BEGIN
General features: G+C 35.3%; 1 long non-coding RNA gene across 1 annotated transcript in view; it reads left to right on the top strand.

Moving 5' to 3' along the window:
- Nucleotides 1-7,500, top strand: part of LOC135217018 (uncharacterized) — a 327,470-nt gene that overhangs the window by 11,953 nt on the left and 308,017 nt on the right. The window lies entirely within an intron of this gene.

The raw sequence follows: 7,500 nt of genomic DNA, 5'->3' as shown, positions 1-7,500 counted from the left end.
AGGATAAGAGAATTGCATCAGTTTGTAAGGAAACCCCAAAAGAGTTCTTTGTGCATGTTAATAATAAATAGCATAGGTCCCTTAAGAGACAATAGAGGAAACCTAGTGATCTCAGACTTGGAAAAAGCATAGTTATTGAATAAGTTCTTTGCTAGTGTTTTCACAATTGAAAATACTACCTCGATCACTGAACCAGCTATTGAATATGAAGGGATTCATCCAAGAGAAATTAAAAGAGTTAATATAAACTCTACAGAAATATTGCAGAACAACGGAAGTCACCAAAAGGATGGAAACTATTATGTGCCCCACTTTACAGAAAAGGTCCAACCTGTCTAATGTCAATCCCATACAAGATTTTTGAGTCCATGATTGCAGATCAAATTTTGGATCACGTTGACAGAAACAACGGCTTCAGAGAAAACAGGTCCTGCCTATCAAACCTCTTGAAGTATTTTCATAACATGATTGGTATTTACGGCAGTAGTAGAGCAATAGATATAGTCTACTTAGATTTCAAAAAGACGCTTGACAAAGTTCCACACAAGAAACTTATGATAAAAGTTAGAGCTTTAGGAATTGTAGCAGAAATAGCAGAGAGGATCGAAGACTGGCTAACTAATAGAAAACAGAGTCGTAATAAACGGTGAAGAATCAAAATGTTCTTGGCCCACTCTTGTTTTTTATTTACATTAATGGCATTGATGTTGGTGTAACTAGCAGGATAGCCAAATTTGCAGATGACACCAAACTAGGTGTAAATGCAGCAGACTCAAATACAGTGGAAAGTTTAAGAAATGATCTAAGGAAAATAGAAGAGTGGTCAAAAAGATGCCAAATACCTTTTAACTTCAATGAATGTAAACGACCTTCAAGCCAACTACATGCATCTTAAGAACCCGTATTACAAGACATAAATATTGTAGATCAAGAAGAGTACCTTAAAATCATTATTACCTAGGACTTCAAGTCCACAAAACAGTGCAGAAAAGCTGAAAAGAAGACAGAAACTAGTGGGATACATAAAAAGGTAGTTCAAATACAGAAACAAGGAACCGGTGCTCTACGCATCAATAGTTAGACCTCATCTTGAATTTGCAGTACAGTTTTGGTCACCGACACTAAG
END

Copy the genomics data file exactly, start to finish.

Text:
General features: G+C 35.3%; 1 long non-coding RNA gene across 1 annotated transcript in view; it reads left to right on the top strand.

Moving 5' to 3' along the window:
- Nucleotides 1-7,500, top strand: part of LOC135217018 (uncharacterized) — a 327,470-nt gene that overhangs the window by 11,953 nt on the left and 308,017 nt on the right. The window lies entirely within an intron of this gene.

The raw sequence follows: 7,500 nt of genomic DNA, 5'->3' as shown, positions 1-7,500 counted from the left end.
AGGATAAGAGAATTGCATCAGTTTGTAAGGAAACCCCAAAAGAGTTCTTTGTGCATGTTAATAATAAATAGCATAGGTCCCTTAAGAGACAATAGAGGAAACCTAGTGATCTCAGACTTGGAAAAAGCATAGTTATTGAATAAGTTCTTTGCTAGTGTTTTCACAATTGAAAATACTACCTCGATCACTGAACCAGCTATTGAATATGAAGGGATTCATCCAAGAGAAATTAAAAGAGTTAATATAAACTCTACAGAAATATTGCAGAACAACGGAAGTCACCAAAAGGATGGAAACTATTATGTGCCCCACTTTACAGAAAAGGTCCAACCTGTCTAATGTCAATCCCATACAAGATTTTTGAGTCCATGATTGCAGATCAAATTTTGGATCACGTTGACAGAAACAACGGCTTCAGAGAAAACAGGTCCTGCCTATCAAACCTCTTGAAGTATTTTCATAACATGATTGGTATTTACGGCAGTAGTAGAGCAATAGATATAGTCTACTTAGATTTCAAAAAGACGCTTGACAAAGTTCCACACAAGAAACTTATGATAAAAGTTAGAGCTTTAGGAATTGTAGCAGAAATAGCAGAGAGGATCGAAGACTGGCTAACTAATAGAAAACAGAGTCGTAATAAACGGTGAAGAATCAAAATGTTCTTGGCCCACTCTTGTTTTTTATTTACATTAATGGCATTGATGTTGGTGTAACTAGCAGGATAGCCAAATTTGCAGATGACACCAAACTAGGTGTAAATGCAGCAGACTCAAATACAGTGGAAAGTTTAAGAAATGATCTAAGGAAAATAGAAGAGTGGTCAAAAAGATGCCAAATACCTTTTAACTTCAATGAATGTAAACGACCTTCAAGCCAACTACATGCATCTTAAGAACCCGTATTACAAGACATAAATATTGTAGATCAAGAAGAGTACCTTAAAATCATTATTACCTAGGACTTCAAGTCCACAAAACAGTGCAGAAAAGCTGAAAAGAAGACAGAAACTAGTGGGATACATAAAAAGGTAGTTCAAATACAGAAACAAGGAACCGGTGCTCTACGCATCAATAGTTAGACCTCATCTTGAATTTGCAGTACAGTTTTGGTCACCGACACTAAG